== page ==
The primary performance dashboard shows you all of your key stats. Let’s break down the big ones: clicks and impressions. 

 

Clicks is pretty self-explanatory – this is the number of people who clicked on your site from Google (remember, the stats we’re seeing are specifically analytics from the Google Search Results Page (also known as the SERPs)). 

 

But what are impressions? Well, you know how every time you do a Google Search that there are like 10 pages of Google Results that you never actually look at? Right, all of those listings technical got an ‘impression’. An Impression simply means that they showed up when someone searchd (even if they were buried on page 10). 

 

So before you roll your eyes, yes understanding impressions is still important. Think about it this way: impressions are a good indicator of future successes. Think of it like the canary in the coalmine (but in a good way) – it tells you that your site is starting to rank for certain keywords. 

 

As you see that you start to rank for certain keywords, a) it boosts your enthusiasm as you’re starting to actually see some tangible results, b) it shows what Google is actually ranking you for, and this can help give you more focus when producing future content. 

 

I’ll just say it, even as someone who works in SEO professionally, sometimes it still feels like throwing spaghetti at the wall and seeing what sticks. After after writing a few blog posts, and starting to see those keywords starting to show up in your Google Search Console, is a nice little reinforcement that you’re on the right path. 

 

Crawling For Errors

 

Crawling your site for errors. This is one of the nice bonuses that Google includes – they automatically crawl your site for any errors. These errors could be slowing down your site or causing a bad user experience. 

 

Most errors that occur, aren’t even big things that we would be aware of by simply looking at our site, but they are subtle things on the backend that could be causing problems. 

 

If you’re not a website pro, don’t worry, pass these errors to your developer and they should be able to handle them for you. 

 

But for they DIYers this video by Piotr Olesson takes you through exactly how to fix and resolve all your site crawl errors:

 

 

XML Sitemaps

 

Yep, I told you this would be a Nerd SEO Rabbit Hole. The XML Sitemap is basically like a map that tells Google exactly where everything on your site is. 

 

Essentially the XML Sitemap crawls your entire site, and gets a sense of how exactly it is laid out. What pages you have, what blogs you’ve posted, your ‘about us’ page and your ‘contact us’ page.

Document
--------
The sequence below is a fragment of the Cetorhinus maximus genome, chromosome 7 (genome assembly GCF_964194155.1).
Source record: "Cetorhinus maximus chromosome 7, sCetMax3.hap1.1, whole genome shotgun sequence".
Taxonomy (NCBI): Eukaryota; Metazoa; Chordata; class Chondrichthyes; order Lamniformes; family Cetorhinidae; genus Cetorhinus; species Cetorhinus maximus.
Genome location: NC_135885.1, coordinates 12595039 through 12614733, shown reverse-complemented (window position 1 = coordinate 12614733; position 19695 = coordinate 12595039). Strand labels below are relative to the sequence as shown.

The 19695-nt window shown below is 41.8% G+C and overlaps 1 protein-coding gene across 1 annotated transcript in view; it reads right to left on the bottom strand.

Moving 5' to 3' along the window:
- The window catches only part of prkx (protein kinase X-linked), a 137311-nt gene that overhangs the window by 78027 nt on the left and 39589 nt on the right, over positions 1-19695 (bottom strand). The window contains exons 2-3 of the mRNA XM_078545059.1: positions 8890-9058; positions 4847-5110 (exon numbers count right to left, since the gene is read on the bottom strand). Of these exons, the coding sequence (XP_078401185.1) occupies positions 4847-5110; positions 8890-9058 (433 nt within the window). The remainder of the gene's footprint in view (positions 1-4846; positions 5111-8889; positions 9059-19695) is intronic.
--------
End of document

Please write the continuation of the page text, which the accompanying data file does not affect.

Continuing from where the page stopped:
The Sitemap then creates a map and shows Google where to find everything, which makes Google much more efficient at crawling your site.

 

This helps Google to avoid missing key pieces of content on your site, and ensuring that your site is always properly indexed. 

 

Yoast (which we’ll cover further below), automatically creates your XML Sitemap, and you just need to import into Google Search Console. 

 

This video by Yoast explains exactly how to get and set up your XML Sitemap:

 

 

Submitting Your Pages For Indexing

 

This is just a last simple step, where you submit your new pages, blogs etc to Google for indexing. Technically this step is not necessary as Google will regularly be crawling your site and should find all your pages anyway (especially if you setup the XML sitemap as mentioned above). 

 

However it does give me peace of mind knowing that that blog post I just spent 7 hours writing, will officially get picked up by Google (and fast). Google will usually crawl your pages within 4-7 days. You can check which pages have already been picked up under the ‘Coverage’ report. 

 

This video by Neil Patel gives 3 easy steps to get your site submitted and indexed by Google:

 

 

Martial Arts SEO Keyword Research

 

SEO Keyword Research is arguably one of the most important parts of SEO. Or at least that is what many SEO gurus push. Now I’m not trying to say that it’s not important, I’m just saying that in my opinion just starting and writing content is more important that fussing over the specific words.

 

In fact, below, I’ll give you a list of starter keywords that you can use to get started (then just get writing).

 

This video by ahrefs details how to get started with your research step-by-step:

 

 

Your Basic Martial Arts SEO Starter Keywords

 

Yes I do recommend doing your own keyword research (keyword research tools are listed below), however, more importantly I believe you should just get writing. So with that said, I wanted to offer you some starter SEO keywords to use (adapt as necessary to your particular type of Martial Arts – I’ll be using Karate as an example):

 

  • Karate
  • Karate In [Your City]
  • Karate Classes In [Your City]
  • Karate Classes In [Your Neighbourhood]
  • Karate Classes Free Trial
  • Karate Classes
  • Karate Studio
  • Karate Gym
  • Karate Dojo
  • Karate Classes For Kids
  • Karate Classes For Teens
  • Karate Classes For Adults
  • Karate Classes For Women
  • Karate Competitions
  • Introduction To Karate
  • White Belt Karate Classes
  • How To Get Your Blackbelt
  • Beginner Karate Classes